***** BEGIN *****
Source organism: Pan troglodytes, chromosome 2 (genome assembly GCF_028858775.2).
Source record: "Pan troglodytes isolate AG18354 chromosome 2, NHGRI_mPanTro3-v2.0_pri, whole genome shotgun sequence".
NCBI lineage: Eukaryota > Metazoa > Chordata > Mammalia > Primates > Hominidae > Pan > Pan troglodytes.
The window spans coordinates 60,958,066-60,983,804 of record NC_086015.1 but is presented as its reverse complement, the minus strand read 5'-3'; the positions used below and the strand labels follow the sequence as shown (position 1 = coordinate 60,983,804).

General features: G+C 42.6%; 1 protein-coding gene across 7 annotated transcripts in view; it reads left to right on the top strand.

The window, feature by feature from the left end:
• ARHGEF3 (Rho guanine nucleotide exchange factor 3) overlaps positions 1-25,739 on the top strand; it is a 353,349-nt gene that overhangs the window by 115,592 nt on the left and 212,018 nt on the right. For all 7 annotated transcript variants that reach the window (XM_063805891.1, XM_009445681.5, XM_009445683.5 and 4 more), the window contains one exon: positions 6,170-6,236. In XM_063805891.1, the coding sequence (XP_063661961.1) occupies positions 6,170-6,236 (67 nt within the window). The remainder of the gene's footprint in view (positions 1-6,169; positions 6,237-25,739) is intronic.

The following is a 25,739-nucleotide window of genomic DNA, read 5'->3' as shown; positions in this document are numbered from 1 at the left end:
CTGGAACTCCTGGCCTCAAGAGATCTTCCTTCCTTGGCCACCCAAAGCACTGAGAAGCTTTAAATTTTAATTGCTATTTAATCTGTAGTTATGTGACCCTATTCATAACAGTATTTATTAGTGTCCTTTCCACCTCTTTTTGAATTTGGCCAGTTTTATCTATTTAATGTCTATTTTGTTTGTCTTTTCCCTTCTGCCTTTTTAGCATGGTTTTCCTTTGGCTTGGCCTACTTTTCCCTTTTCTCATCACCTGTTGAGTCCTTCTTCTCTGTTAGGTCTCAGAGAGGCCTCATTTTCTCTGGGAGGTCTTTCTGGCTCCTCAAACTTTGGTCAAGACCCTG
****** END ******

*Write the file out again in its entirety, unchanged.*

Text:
Source organism: Pan troglodytes, chromosome 2 (genome assembly GCF_028858775.2).
Source record: "Pan troglodytes isolate AG18354 chromosome 2, NHGRI_mPanTro3-v2.0_pri, whole genome shotgun sequence".
NCBI lineage: Eukaryota > Metazoa > Chordata > Mammalia > Primates > Hominidae > Pan > Pan troglodytes.
The window spans coordinates 60,958,066-60,983,804 of record NC_086015.1 but is presented as its reverse complement, the minus strand read 5'-3'; the positions used below and the strand labels follow the sequence as shown (position 1 = coordinate 60,983,804).

General features: G+C 42.6%; 1 protein-coding gene across 7 annotated transcripts in view; it reads left to right on the top strand.

The window, feature by feature from the left end:
• ARHGEF3 (Rho guanine nucleotide exchange factor 3) overlaps positions 1-25,739 on the top strand; it is a 353,349-nt gene that overhangs the window by 115,592 nt on the left and 212,018 nt on the right. For all 7 annotated transcript variants that reach the window (XM_063805891.1, XM_009445681.5, XM_009445683.5 and 4 more), the window contains one exon: positions 6,170-6,236. In XM_063805891.1, the coding sequence (XP_063661961.1) occupies positions 6,170-6,236 (67 nt within the window). The remainder of the gene's footprint in view (positions 1-6,169; positions 6,237-25,739) is intronic.

The following is a 25,739-nucleotide window of genomic DNA, read 5'->3' as shown; positions in this document are numbered from 1 at the left end:
CTGGAACTCCTGGCCTCAAGAGATCTTCCTTCCTTGGCCACCCAAAGCACTGAGAAGCTTTAAATTTTAATTGCTATTTAATCTGTAGTTATGTGACCCTATTCATAACAGTATTTATTAGTGTCCTTTCCACCTCTTTTTGAATTTGGCCAGTTTTATCTATTTAATGTCTATTTTGTTTGTCTTTTCCCTTCTGCCTTTTTAGCATGGTTTTCCTTTGGCTTGGCCTACTTTTCCCTTTTCTCATCACCTGTTGAGTCCTTCTTCTCTGTTAGGTCTCAGAGAGGCCTCATTTTCTCTGGGAGGTCTTTCTGGCTCCTCAAACTTTGGTCAAGACCCTG